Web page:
● NAMII’s presence at the show was interesting. The organization aims to be an encourager of additive manufacturing and a connection point for companies advancing the technology, and it illustrated this role with a booth that was essentially a giant wrap-around whiteboard inviting Rapid visitors to engage by sharing their thoughts. Speakers giving talks inside this booth were accompanied by NAMII personnel spontaneously taking notes on the booth’s surface as they spoke. The effect was energetic and, to put it plainly, fun. The photo below illustrates this—here are Tim Pasterik of ExOne and Greg Morris of GE speaking in the NAMII booth. (Consider also what this photo says about the maturing of this technology and the likelihood of its staying power. Here are employees of two publicly held American companies committed to the technology, speaking as guests of a government organization founded on that same commitment.)
This video created by Jesel Inc. shows the operations this company employs to create custom valvetrain components that are tailored to the particular demands of individual auto racing teams. One of those operations the Jesel custom shop uses is 3D printing. The 3D printer seen in this video complements machining, because trial parts are printed and fit into the assembly as a way of ensuring that the geometry is correct before machining begins. Learn more about Jesel and the various ways it uses 3D printing.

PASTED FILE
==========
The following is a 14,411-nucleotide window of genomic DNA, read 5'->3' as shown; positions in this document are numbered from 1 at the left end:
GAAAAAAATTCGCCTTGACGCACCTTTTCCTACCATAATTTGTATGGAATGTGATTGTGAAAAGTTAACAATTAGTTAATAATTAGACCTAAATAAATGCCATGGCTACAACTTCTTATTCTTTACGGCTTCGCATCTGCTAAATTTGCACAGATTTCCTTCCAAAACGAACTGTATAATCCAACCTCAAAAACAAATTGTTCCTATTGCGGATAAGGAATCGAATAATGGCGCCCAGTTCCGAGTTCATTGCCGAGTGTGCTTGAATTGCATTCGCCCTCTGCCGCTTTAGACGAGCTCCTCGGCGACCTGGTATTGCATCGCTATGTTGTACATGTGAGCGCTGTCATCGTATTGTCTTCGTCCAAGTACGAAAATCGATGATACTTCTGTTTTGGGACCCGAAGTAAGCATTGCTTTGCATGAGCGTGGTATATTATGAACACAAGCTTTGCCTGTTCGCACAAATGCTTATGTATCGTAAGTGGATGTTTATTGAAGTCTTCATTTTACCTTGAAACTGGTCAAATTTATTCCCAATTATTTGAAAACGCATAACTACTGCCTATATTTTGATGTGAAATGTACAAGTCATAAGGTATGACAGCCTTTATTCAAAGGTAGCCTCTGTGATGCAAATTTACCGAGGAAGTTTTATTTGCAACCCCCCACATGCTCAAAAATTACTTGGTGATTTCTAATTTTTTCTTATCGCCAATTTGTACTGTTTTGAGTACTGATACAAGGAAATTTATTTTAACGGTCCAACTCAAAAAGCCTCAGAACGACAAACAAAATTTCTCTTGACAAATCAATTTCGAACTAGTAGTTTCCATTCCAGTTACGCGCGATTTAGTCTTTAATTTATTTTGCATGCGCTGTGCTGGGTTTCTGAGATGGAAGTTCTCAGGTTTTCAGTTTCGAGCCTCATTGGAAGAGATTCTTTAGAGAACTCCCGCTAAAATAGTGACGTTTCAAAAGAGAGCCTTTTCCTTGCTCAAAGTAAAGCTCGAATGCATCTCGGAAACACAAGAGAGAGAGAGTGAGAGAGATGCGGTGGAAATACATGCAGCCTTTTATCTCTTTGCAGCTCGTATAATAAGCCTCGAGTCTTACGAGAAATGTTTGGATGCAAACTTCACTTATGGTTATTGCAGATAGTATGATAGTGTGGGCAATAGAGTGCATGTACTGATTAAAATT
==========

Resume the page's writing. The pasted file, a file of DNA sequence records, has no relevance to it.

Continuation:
Cameras at Quality Tooling are used to monitor unattended machining operations. Because they can be accessed via smartphones, the Alveys (Michael is shown here) don’t have to leave home to periodically check on equipment in person.
Corydon, Kentucky’s Quality Tooling is a family-owned tooling manufacturer that’s into its third generation. James Alvey started the company in 1968 out of his garage and has since retired. His sons Michael and Brian now run the successful operation, and Michael’s son, Stephen, is one of the shop’s lead designers. I met with Michael, Brian and Stephen while visiting the company to develop this story.
A number of shops that receive our magazine are family-owned. Therefore, I asked the Alveys to offer insight about what it takes to run a successful family business. Here are their thoughts.
Those who work with CNC every day (or those like me who write about it) can forget just how powerful this technology is and continues to be. Here is a reminder of what precise and programmable motion control is able to do.
The photo, which appears on the website for Dezeen magazine, has not been distorted. Rather, this is an accurate photo of a cabinet that was created to look like a distortion by its designer, Ferruccio Laviani. CNC machining made this possible.
I titled this post “CNC Art II” because it reminds me of another time I happened upon an artist using a CNC machine.